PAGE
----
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6 Financial Planning Tips for Your Aging Parents

Many of us have aging parents. My dad just turned 86 years old. Unfortunately, his health is declining. And this isn’t something that just happened yesterday, he’s been slowly declining for many years.  When he turned 80, I made the difficult decision to approach mom and dad and insist that we take a closer look at their finances. He was reluctant at first – he had taken care of the finances for his entire marriage. But as parents age, there are some financial planning activities that we need to take care of while they are still physically and cognitively able. I’m glad for the work that was started 6 years ago – it has made this last year much less difficult.

Step #1 - Hire a lawyer and create a will

No one likes to talk about dying.  It’s an uncomfortable thought and causes many people to put off this important step of creating a will. If your parents have not created a will, it’s time to have that difficult conversation. There are several ways to approach the topic in a loving, but firm way. Ask questions rather than being forceful or directive. 

  • “Dad, have you thought about getting a will in place?”
  • “Mom, are there specific obstacles that are holding you back from getting a will in place?”

The answers to these questions may help you strategize on how to address their concerns – maybe they are concerned the process will cost a lot of money and they can’t afford it. Maybe they don’t know a good lawyer and they don’t trust just anyone off the street. Once you understand the obstacles they are facing, you can begin brainstorming solutions to address their concerns. 

Step #2 - Define your beneficiaries

The main advantage of listing a beneficiary for an asset like investments or a bank account is being able to avoid probate court. The probate process can be lengthy and could yield some unexpected results for the family. 

For investment accounts, you will assign the primary beneficiary, and contingent beneficiaries if the primary is no longer living when the account holder passes away. The brokerage firm should allow you to allocate the assets to the contingent beneficiaries to the agreed allocation. If a revocable trust is the primary beneficiary, then contingent beneficiaries will likely not be required. 

For bank accounts, the Transfer on Death (TOD) information needs to be updated and works similarly to the designated beneficiaries. You will assign a primary beneficiary upon the death of the account holder, which includes a trust.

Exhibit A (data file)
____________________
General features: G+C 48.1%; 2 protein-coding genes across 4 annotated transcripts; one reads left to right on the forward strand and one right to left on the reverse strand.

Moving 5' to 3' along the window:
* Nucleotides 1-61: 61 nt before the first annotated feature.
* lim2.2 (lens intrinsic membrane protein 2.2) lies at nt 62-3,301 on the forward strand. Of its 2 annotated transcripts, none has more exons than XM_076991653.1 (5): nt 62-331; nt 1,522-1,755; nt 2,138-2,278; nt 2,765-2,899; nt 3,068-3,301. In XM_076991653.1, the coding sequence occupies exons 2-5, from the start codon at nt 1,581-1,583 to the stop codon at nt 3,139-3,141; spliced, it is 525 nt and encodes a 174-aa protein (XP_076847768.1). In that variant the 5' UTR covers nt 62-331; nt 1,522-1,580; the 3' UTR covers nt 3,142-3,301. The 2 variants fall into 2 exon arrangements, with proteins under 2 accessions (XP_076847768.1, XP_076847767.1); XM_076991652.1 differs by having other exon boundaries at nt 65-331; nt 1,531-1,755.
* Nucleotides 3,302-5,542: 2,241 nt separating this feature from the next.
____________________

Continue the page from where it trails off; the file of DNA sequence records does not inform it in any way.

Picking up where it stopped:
For life insurance, there are always three people defined in a policy – the policyholder, the insured, and the beneficiary.  If no beneficiary has been assigned, then this would need to be corrected so the insurance company would know who to distribute the funds upon the death of the insured.  

Step #3 - Create a redundant financial manager

Six years ago I began teaching my mom how to budget their money and pay the bills. It was a foreign language to her since dad had always managed the family finances. But this was an important step. As my dad’s memory and health slowly fade, my mom is thankful that she knows how to run the daily finances and keep a budget. This has also allowed her to focus on the matters at hand with his health and not have to worry about trying to learn how to manage the finances during these hard times.

This redundancy doesn’t always have to be the other spouse. In some cases, a son or daughter may prefer to be the backup in case the need arises.  Regardless, it is wise to have a backup plan when the time comes and they are unable to run their finances anymore.

Step #4 - Downsize while in good health

The worst time to downsize is when you are forced to. Not only is downsizing and moving physically exhausting, the process can take an emotional toll on an elderly person as well.  I learned this as we began the downsizing process three years ago with my parents. Begin the process while your parents are still in good health. They will be physically in better shape to make a move, decision-making will be more informed, and they will have the time and space to grieve the change and accept a new beginning as they continue to age.

Step #5 - Educate yourself on local services and facilities

Maybe this step doesn’t need to involve your parents – but it can if they show interest. When my dad was recently hospitalized, we felt very flat-footed regarding what facility would be good for dad as a next step. We were given a list of facilities, and the hospital asked us to decide in less than 24 hours. While you never know what the future holds, or what type of facilities you might need, do some pre-work and educate yourself on facilities in your parent’s local area. It will certainly help when it comes time to make a decision.

Step #6 - Re-evaluate your care strategy regularly

As your parents age, their situation can grow more and more volatile with every passing day. So it is a good idea to re-evaluate their living situation on a regular basis and don’t fear making a decision to change. If they are living independently, is it time to move into a senior assisted living facility? If they are in assisted living, is it time to move into memory care? Do they need additional help at home because your work schedule prevents you from being able to help as much as you would like? Ask the questions and don’t be afraid to take action.

Paul exhorted Timothy on the importance of providing for our families (I Tim. 5:8) and there is no greater blessing than being able to carry some of the burden to help your aging parents navigate these times. They need you now more than ever.

Need help? Generous for Life is my one-on-one financial counseling program designed to help you become intentional about handling the resources God has given you.

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